Division $/ADM vs. State vs. Norfolk
Norfolk  $  11,426  $ (2,502)
Richmond  $  13,928  $   2,147  $        2,502
State  $  11,781

Multiply the $2,147 per kid excess spending vs. the state by the ADM to get the excess cost of the Richmond schools vs. the state average: $48 million.  Vs. Norfolk, the difference is $56 million. 

If we juxtapose the English SOL scores with the expenditure data, we see:

2008 English SOL v. Disbursement/ADM

The green diamonds from the top are Hanover, Chesterfield, and Henrico.  The red diamond is Norfolk and the gold square is Richmond.

Looking for a trend, the computer was glad to fit a straight line to the data.  The negative slope suggests that, among the Virginia school divisions, higher per kid costs correlate with lower SOL scores.  The R2, however, tells us that expenditure is essentially uncorrelated with the scores.  I think that is because the quality of schools depends on the leadership, not the cost.

Rearranginging the same data to measure output relative to $ input, we plot the scores and expenditures as differences from the state average, and reverse the expenditure axis so the high bang per buck divisions will be at upper right.

2008 English SOL and Disbursement/ADM as deviations from the state average

The blue diamond at upper right is Poquoson, which scored seven points better than the state average at a cost of $2,893 less than the state average per student.  The red diamond at lower left is Alexandria, whose citizens paid $7,210 per student more than the state average and received an English score 7 points below average.  The yellow diamond at the bottom right is Petersburg, of course.  Richmond is the gold square in the high cost/low score quadrant with Alexandria.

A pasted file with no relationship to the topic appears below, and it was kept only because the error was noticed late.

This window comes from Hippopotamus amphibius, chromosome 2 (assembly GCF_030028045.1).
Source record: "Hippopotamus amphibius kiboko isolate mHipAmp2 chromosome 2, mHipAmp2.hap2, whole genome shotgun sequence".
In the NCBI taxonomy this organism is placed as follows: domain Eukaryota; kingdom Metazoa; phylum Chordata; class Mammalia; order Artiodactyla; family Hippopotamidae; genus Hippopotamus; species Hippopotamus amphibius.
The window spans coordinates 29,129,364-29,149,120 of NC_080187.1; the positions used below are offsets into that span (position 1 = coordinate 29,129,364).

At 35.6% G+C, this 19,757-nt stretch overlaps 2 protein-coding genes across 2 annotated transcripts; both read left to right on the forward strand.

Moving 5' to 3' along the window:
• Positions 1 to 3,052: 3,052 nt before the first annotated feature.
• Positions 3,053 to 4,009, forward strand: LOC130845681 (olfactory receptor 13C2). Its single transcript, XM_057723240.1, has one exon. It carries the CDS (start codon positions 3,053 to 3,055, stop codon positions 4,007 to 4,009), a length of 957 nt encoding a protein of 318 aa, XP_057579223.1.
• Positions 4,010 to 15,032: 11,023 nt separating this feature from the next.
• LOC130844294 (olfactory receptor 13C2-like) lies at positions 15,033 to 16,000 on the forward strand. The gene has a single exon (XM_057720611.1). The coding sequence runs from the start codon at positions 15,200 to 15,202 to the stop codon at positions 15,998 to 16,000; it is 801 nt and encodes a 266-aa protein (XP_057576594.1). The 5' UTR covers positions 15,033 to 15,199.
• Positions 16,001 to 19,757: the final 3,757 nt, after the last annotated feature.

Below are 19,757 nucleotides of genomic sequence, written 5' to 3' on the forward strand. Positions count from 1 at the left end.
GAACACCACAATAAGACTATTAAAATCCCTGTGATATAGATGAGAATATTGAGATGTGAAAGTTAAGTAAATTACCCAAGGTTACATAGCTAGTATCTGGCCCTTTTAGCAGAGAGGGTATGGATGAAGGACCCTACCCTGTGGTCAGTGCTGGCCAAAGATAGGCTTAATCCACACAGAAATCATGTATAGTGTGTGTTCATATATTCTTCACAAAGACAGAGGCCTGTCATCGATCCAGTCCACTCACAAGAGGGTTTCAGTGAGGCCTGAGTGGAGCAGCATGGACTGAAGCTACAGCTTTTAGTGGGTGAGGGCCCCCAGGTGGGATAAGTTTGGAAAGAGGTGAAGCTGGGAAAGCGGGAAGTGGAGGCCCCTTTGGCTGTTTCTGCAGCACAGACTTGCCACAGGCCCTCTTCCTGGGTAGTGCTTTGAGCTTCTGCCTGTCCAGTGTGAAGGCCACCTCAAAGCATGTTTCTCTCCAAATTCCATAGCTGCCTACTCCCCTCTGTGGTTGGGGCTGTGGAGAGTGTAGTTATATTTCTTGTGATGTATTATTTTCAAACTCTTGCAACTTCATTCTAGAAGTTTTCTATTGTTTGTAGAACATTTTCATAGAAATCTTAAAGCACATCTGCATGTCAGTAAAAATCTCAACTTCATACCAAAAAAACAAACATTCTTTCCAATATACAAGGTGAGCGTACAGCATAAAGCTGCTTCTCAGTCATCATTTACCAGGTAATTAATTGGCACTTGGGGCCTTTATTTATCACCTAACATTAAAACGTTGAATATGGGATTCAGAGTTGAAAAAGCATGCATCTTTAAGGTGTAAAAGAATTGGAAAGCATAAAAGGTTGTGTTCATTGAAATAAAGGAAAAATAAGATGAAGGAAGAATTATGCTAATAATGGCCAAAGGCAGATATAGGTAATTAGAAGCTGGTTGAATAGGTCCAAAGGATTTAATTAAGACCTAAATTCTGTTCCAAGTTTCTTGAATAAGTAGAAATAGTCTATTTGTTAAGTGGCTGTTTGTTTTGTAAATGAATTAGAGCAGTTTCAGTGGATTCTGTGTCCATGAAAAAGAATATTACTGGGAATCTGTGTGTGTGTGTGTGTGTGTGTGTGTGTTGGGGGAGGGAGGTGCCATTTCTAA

The English dataset is here.

Here are the same graphs for the Math SOL:

2008 Math SOL v. Disbursement/ADM

2008 Math SOL & Disbursement/ADM as differences from State Average

The additional blue point on the math bang per buck graph is Scott County, which got one point more than Poquoson at a cost of $823 more per kid.  The data are here.

 

Cheating the Kids to get Better Scores

So, we have very high cost and lousy performance.  The other Bad News is that Richmond has been inflating the SOL scores by getting rid of almost half of the kids who enter high school.  The enrollment pattern by grade gives away the game:

Just looking at the raw enrollments, the State enrollment at Grade 12 is down 18% from Grade 9.  Richmond, however, is down 37% and Norfolk, which has perfected this tactic, 56%:

In short, Richmond and Norfolk are culling the kids to improve their test scores.  The people who pay the price for that, of course, are the kids who don't graduate:

More data on this issues here.  These data suggest that the Mayor's 2005-06 truancy campaign (by the City [pdf], not by the School Board, of course) has had only a minor effect upon Richmond's outrageous practice of driving out the low-performing kids to improve the scores.

Back to the Top

Last updated 04/01/12
Please send questions or comments to John Butcher